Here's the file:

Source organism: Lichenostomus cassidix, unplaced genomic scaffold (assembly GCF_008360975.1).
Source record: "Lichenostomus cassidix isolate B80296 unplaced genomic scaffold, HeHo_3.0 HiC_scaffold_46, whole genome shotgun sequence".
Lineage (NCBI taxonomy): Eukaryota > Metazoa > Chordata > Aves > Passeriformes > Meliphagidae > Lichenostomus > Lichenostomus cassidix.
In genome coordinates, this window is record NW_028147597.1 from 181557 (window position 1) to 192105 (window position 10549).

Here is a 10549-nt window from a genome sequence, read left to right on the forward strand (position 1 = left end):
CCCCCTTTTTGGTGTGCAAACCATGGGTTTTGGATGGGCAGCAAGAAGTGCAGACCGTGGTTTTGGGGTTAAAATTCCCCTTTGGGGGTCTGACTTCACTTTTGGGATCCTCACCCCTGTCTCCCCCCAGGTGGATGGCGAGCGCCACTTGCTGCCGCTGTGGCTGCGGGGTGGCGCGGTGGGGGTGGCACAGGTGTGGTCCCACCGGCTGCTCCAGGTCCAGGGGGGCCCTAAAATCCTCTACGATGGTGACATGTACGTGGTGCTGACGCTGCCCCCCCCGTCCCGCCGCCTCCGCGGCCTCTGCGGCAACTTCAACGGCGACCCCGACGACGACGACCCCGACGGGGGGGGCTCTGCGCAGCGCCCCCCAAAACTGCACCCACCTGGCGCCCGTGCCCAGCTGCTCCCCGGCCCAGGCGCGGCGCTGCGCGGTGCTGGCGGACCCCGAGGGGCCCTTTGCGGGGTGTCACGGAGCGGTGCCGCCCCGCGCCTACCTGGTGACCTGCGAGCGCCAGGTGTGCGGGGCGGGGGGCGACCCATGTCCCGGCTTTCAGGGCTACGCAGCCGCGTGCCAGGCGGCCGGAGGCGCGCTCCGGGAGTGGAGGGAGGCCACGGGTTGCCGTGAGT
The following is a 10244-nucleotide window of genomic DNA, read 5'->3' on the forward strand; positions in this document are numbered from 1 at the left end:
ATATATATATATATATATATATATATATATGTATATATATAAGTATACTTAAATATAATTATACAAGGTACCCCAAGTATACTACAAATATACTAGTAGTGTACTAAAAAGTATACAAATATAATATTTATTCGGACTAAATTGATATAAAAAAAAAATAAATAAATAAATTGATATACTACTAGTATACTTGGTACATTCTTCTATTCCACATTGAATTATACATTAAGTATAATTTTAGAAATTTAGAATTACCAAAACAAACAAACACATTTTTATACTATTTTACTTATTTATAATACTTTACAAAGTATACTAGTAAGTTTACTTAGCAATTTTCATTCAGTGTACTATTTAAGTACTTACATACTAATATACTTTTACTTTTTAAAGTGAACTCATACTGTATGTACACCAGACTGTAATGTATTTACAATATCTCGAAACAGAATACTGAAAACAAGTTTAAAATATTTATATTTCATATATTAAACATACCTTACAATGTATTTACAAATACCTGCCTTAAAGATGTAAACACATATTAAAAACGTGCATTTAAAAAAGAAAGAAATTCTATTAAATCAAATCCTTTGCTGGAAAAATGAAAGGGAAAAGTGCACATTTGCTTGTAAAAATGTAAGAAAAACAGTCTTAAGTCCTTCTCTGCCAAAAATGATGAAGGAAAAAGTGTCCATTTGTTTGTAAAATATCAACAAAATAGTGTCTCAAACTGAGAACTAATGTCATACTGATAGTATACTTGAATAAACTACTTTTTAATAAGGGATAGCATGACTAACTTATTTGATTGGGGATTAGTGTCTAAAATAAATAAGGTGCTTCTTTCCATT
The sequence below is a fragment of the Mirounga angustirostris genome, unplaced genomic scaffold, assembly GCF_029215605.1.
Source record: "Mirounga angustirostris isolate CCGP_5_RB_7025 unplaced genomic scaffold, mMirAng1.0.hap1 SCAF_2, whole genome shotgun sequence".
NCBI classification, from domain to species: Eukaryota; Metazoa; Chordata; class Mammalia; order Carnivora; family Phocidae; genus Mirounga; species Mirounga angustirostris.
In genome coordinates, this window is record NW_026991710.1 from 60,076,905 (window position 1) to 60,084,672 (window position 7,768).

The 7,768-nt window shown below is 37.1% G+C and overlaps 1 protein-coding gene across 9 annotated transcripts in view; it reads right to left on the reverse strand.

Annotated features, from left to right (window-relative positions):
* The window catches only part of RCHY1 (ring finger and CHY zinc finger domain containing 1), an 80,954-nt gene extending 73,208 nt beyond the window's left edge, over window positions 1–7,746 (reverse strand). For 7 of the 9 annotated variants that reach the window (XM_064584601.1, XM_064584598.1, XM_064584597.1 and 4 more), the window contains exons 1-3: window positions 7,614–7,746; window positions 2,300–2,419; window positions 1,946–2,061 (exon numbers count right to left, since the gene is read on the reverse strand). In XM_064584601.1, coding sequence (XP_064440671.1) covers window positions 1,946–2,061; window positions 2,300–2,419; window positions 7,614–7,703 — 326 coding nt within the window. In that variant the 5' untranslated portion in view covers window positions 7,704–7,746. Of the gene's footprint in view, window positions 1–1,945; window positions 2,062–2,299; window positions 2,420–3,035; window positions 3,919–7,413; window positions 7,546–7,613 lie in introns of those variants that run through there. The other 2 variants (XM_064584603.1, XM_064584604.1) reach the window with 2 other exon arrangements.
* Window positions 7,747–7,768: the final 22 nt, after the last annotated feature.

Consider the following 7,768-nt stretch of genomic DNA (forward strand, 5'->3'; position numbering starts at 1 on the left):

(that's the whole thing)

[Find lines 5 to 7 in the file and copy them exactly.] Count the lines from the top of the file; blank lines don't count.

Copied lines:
Here is a 10549-nt window from a genome sequence, read left to right on the forward strand (position 1 = left end):
CCCCCTTTTTGGTGTGCAAACCATGGGTTTTGGATGGGCAGCAAGAAGTGCAGACCGTGGTTTTGGGGTTAAAATTCCCCTTTGGGGGTCTGACTTCACTTTTGGGATCCTCACCCCTGTCTCCCCCCAGGTGGATGGCGAGCGCCACTTGCTGCCGCTGTGGCTGCGGGGTGGCGCGGTGGGGGTGGCACAGGTGTGGTCCCACCGGCTGCTCCAGGTCCAGGGGGGCCCTAAAATCCTCTACGATGGTGACATGTACGTGGTGCTGACGCTGCCCCCCCCGTCCCGCCGCCTCCGCGGCCTCTGCGGCAACTTCAACGGCGACCCCGACGACGACGACCCCGACGGGGGGGGCTCTGCGCAGCGCCCCCCAAAACTGCACCCACCTGGCGCCCGTGCCCAGCTGCTCCCCGGCCCAGGCGCGGCGCTGCGCGGTGCTGGCGGACCCCGAGGGGCCCTTTGCGGGGTGTCACGGAGCGGTGCCGCCCCGCGCCTACCTGGTGACCTGCGAGCGCCAGGTGTGCGGGGCGGGGGGCGACCCATGTCCCGGCTTTCAGGGCTACGCAGCCGCGTGCCAGGCGGCCGGAGGCGCGCTCCGGGAGTGGAGGGAGGCCACGGGTTGCCGTGAGT
The following is a 10244-nucleotide window of genomic DNA, read 5'->3' on the forward strand; positions in this document are numbered from 1 at the left end: